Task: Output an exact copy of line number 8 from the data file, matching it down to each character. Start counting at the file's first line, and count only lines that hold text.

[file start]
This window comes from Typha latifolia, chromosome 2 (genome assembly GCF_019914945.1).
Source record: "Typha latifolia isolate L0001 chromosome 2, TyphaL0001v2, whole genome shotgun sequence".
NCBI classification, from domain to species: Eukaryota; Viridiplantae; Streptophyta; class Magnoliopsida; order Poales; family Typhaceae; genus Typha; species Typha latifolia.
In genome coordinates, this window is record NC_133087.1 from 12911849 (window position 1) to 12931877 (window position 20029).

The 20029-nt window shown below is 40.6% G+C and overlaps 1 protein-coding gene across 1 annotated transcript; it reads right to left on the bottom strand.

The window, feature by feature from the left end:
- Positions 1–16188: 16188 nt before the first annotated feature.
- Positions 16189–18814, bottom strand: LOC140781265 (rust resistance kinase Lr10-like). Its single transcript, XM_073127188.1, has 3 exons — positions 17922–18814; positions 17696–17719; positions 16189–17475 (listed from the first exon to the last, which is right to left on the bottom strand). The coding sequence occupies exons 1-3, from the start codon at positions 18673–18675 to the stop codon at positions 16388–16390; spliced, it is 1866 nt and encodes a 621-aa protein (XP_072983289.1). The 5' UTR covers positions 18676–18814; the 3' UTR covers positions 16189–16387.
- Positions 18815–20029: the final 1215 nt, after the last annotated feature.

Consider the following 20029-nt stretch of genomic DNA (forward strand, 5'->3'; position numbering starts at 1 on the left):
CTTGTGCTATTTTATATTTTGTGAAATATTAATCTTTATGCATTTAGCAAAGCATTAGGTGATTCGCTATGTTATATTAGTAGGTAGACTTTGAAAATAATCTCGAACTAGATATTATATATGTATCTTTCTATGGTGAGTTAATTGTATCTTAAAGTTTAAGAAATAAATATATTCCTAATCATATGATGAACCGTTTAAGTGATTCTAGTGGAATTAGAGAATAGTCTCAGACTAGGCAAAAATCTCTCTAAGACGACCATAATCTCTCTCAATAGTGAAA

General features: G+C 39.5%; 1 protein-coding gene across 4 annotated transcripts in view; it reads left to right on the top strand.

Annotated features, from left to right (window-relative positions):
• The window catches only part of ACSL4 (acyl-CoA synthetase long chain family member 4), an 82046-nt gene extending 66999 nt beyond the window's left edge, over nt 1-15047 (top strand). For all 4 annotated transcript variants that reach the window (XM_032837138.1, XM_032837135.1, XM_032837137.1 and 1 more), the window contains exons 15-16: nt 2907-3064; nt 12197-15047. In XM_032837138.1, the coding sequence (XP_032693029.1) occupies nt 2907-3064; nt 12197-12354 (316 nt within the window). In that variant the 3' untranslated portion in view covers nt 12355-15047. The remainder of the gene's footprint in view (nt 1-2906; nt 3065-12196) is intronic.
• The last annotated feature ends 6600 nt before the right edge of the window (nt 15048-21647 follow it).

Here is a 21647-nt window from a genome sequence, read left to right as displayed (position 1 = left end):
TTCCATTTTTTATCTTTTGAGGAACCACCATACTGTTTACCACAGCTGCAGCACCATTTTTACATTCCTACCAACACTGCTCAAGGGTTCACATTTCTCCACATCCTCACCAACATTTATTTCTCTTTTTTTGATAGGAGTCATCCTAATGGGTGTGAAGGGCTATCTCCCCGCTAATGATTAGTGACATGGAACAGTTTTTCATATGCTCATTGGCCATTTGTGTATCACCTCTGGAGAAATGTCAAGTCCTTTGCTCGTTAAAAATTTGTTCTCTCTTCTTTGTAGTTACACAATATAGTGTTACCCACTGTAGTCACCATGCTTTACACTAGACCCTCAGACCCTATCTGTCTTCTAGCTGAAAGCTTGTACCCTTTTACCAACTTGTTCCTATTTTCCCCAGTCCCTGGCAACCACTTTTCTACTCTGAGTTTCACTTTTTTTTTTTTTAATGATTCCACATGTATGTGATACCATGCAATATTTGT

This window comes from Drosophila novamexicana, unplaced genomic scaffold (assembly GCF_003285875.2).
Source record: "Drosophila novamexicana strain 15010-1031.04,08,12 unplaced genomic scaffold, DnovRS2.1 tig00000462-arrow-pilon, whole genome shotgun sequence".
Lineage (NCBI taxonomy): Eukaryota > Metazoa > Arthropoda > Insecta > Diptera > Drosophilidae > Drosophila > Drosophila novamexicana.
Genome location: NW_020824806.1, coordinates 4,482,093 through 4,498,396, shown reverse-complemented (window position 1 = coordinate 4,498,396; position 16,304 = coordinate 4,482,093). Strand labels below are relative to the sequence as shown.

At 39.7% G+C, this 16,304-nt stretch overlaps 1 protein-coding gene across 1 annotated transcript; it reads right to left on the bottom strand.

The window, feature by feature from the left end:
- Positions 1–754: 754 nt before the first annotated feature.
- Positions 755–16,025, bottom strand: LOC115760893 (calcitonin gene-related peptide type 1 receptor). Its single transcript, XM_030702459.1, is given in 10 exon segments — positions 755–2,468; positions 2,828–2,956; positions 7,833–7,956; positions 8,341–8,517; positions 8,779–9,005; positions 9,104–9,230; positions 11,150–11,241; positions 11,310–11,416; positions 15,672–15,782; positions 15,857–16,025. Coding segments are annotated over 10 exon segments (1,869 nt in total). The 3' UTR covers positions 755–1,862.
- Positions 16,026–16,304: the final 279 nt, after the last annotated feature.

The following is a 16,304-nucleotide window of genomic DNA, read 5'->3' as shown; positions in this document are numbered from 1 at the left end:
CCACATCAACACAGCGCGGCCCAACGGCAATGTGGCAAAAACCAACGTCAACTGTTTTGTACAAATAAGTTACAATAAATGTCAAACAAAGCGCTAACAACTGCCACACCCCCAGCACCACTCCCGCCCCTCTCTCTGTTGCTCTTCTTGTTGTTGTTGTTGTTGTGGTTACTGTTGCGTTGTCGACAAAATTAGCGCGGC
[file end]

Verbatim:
- Positions 16189–18814, bottom strand: LOC140781265 (rust resistance kinase Lr10-like). Its single transcript, XM_073127188.1, has 3 exons — positions 17922–18814; positions 17696–17719; positions 16189–17475 (listed from the first exon to the last, which is right to left on the bottom strand). The coding sequence occupies exons 1-3, from the start codon at positions 18673–18675 to the stop codon at positions 16388–16390; spliced, it is 1866 nt and encodes a 621-aa protein (XP_072983289.1). The 5' UTR covers positions 18676–18814; the 3' UTR covers positions 16189–16387.